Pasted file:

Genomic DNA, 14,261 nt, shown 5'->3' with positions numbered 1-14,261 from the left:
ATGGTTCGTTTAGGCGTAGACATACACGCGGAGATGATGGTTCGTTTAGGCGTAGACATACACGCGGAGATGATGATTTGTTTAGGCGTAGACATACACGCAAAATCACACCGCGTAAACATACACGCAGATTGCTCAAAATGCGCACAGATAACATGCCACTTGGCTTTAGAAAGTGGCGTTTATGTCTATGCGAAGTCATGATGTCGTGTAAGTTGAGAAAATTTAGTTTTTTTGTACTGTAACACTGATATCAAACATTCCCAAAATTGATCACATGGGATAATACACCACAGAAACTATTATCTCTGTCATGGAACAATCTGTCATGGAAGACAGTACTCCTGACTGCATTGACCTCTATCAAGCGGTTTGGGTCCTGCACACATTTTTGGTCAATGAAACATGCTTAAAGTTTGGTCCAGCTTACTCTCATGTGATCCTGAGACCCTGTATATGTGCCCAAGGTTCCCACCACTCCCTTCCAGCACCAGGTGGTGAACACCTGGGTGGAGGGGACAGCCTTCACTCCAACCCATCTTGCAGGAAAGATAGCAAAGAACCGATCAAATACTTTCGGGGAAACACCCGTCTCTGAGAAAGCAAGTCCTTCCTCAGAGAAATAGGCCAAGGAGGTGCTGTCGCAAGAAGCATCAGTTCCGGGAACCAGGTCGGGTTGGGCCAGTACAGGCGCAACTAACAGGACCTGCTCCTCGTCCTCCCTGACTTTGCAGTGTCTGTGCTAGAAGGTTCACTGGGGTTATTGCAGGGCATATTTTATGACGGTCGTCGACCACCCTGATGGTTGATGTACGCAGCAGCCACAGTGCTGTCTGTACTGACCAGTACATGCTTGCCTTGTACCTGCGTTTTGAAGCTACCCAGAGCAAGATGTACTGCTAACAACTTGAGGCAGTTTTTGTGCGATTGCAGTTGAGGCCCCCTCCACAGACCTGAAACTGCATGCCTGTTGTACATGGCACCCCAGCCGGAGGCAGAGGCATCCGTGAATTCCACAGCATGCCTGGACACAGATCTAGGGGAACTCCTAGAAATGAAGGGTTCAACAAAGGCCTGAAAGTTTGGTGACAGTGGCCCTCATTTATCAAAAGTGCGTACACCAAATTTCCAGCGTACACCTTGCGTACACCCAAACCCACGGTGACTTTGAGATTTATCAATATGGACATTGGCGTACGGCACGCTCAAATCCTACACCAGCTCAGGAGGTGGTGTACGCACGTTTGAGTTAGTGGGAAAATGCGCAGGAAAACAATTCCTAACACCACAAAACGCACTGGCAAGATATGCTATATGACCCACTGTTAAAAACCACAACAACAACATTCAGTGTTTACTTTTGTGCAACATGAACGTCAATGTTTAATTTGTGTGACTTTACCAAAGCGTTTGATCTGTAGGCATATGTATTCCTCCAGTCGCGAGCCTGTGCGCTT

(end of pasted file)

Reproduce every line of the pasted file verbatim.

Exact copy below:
Genomic DNA, 14,261 nt, shown 5'->3' with positions numbered 1-14,261 from the left:
ATGGTTCGTTTAGGCGTAGACATACACGCGGAGATGATGGTTCGTTTAGGCGTAGACATACACGCGGAGATGATGATTTGTTTAGGCGTAGACATACACGCAAAATCACACCGCGTAAACATACACGCAGATTGCTCAAAATGCGCACAGATAACATGCCACTTGGCTTTAGAAAGTGGCGTTTATGTCTATGCGAAGTCATGATGTCGTGTAAGTTGAGAAAATTTAGTTTTTTTGTACTGTAACACTGATATCAAACATTCCCAAAATTGATCACATGGGATAATACACCACAGAAACTATTATCTCTGTCATGGAACAATCTGTCATGGAAGACAGTACTCCTGACTGCATTGACCTCTATCAAGCGGTTTGGGTCCTGCACACATTTTTGGTCAATGAAACATGCTTAAAGTTTGGTCCAGCTTACTCTCATGTGATCCTGAGACCCTGTATATGTGCCCAAGGTTCCCACCACTCCCTTCCAGCACCAGGTGGTGAACACCTGGGTGGAGGGGACAGCCTTCACTCCAACCCATCTTGCAGGAAAGATAGCAAAGAACCGATCAAATACTTTCGGGGAAACACCCGTCTCTGAGAAAGCAAGTCCTTCCTCAGAGAAATAGGCCAAGGAGGTGCTGTCGCAAGAAGCATCAGTTCCGGGAACCAGGTCGGGTTGGGCCAGTACAGGCGCAACTAACAGGACCTGCTCCTCGTCCTCCCTGACTTTGCAGTGTCTGTGCTAGAAGGTTCACTGGGGTTATTGCAGGGCATATTTTATGACGGTCGTCGACCACCCTGATGGTTGATGTACGCAGCAGCCACAGTGCTGTCTGTACTGACCAGTACATGCTTGCCTTGTACCTGCGTTTTGAAGCTACCCAGAGCAAGATGTACTGCTAACAACTTGAGGCAGTTTTTGTGCGATTGCAGTTGAGGCCCCCTCCACAGACCTGAAACTGCATGCCTGTTGTACATGGCACCCCAGCCGGAGGCAGAGGCATCCGTGAATTCCACAGCATGCCTGGACACAGATCTAGGGGAACTCCTAGAAATGAAGGGTTCAACAAAGGCCTGAAAGTTTGGTGACAGTGGCCCTCATTTATCAAAAGTGCGTACACCAAATTTCCAGCGTACACCTTGCGTACACCCAAACCCACGGTGACTTTGAGATTTATCAATATGGACATTGGCGTACGGCACGCTCAAATCCTACACCAGCTCAGGAGGTGGTGTACGCACGTTTGAGTTAGTGGGAAAATGCGCAGGAAAACAATTCCTAACACCACAAAACGCACTGGCAAGATATGCTATATGACCCACTGTTAAAAACCACAACAACAACATTCAGTGTTTACTTTTGTGCAACATGAACGTCAATGTTTAATTTGTGTGACTTTACCAAAGCGTTTGATCTGTAGGCATATGTATTCCTCCAGTCGCGAGCCTGTGCGCTT